Seawater
Water
Ionic strength
Biological materials
Enthalpy
PO-2
hydroxide ion
Thermodynamics
Ions
Hydrogen
Uncertainty

Keywords

  • Chemical speciation
  • Environmental
  • Lead
  • Ligands
  • Stability constants

ASJC Scopus subject areas

  • Chemical Engineering(all)
  • Chemistry(all)

Cite this

Chemical speciation of environmentally significant metals with inorganic ligands. Part 3 : The Pb2+ + OH-, Cl -, CO3 2-, SO42-, and PO 43- systems (IUPAC Technical Report). / Powell, Kipton J.; Brown, Paul L.; Byrne, Robert H.; Gajda, T.; Hefter, Glenn; Leuz, Ann Kathrin; Sjöberg, Staffan; Wanner, Hans.

In: Pure and Applied Chemistry, Vol. 81, No. 12, 2009, p. 2425-2476.

Research output: Contribution to journalArticle

Powell, Kipton J. ; Brown, Paul L. ; Byrne, Robert H. ; Gajda, T. ; Hefter, Glenn ; Leuz, Ann Kathrin ; Sjöberg, Staffan ; Wanner, Hans. / Chemical speciation of environmentally significant metals with inorganic ligands. Part 3 : The Pb2+ + OH-, Cl -, CO3 2-, SO42-, and PO 43- systems (IUPAC Technical Report). In: Pure and Applied Chemistry. 2009 ; Vol. 81, No. 12. pp. 2425-2476.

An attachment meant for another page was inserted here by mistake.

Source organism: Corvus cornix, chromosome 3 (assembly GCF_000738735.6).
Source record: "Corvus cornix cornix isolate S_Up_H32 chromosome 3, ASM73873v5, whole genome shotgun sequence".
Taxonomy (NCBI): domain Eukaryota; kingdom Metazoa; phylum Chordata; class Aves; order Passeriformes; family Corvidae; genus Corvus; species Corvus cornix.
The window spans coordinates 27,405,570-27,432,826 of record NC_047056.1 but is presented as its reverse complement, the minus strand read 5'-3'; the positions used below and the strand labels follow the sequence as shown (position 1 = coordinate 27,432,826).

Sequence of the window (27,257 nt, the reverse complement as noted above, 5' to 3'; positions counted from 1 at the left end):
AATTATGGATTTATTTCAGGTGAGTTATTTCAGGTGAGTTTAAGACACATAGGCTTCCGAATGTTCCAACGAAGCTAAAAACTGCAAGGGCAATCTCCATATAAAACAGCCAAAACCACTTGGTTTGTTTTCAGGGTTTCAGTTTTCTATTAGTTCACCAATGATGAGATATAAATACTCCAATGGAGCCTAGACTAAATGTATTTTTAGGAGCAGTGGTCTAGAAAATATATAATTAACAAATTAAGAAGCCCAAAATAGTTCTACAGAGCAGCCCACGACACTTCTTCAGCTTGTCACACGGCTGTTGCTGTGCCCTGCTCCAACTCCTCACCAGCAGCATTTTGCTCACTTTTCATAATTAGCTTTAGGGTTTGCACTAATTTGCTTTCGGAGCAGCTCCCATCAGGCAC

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abstract = "Complex formation between PbII and the common environmental inorganic ligands, Cl-, OH-, CO32-, SO 42-, and PO43-, can be significant in natural waters with low concentrations of organic matter. Numerical modeling of the speciation of PbII amongst these inorganic ligands requires reliable values for the relevant stability (formation) constants. This paper provides a critical review of such constants and related thermodynamic data. It recommends values of log10 βp,q,r° valid at Im = 0 mol kg-1 and 25 °C (298.15 K), along with the equations and empirical coefficients required to calculate log10 βp,q,r values at higher ionic strengths using the Br{\o}nsted-Guggenheim-Scatchard specific ion interaction theory (SIT). Some values for reaction enthalpies, δrH, are also reported. In weakly acidic fresh water systems (-log10 {[H+]/c°} <6), the speciation of PbII is similar to that of Cu II. In the absence of organic ligands, PbII speciation is dominated by Pb2+(aq), with PbSO4(aq) as a minor species. In weakly alkaline solutions, 8.0 <-log10 {[H+]/ c°} <9.0, the speciation is dominated by the carbonato species PbCO 3(aq) and Pb(CO3)22-. In weakly acidic saline systems (-log10 {[H+]/c°} <6), the speciation is dominated by PbCln(2-n)+ complexes, (n = 0-3), with Pb2+(aq) as a minor species. In this medium (and in seawater), the speciation contrasts with that of CuII because of the higher stability of the Pb2+-chlorido- complexes. In seawater at -log10 {[H+]/c°} = 8.2, the calculated speciation is less well defined, although it is clearly dominated by the uncharged species PbCO3(aq) (41 {\%} of [Pb]T) with a significant contribution (16 {\%}) from Pb(CO3)Cl- and minor contributions (5-10 {\%}) from PbCln(2-n)+, (n = 0-3) and Pb(CO3) 22-. The uncertainty in calculations of PbII speciation in seawater arises from (a) the large uncertainty in the stability constant for the apparently dominant species PbCO3(aq), (b) the reliance on statistical predictions for stability constants of the ternary species Pb(CO3)Cl- and Pb(CO3)OH-, and (c) the uncertainty in the stability constant for PbCl42-, the available value being considered{"}indicative{"} only. There is scope for additional detailed high-quality measurements in the Pb2+ + CO32- + Cl- system.",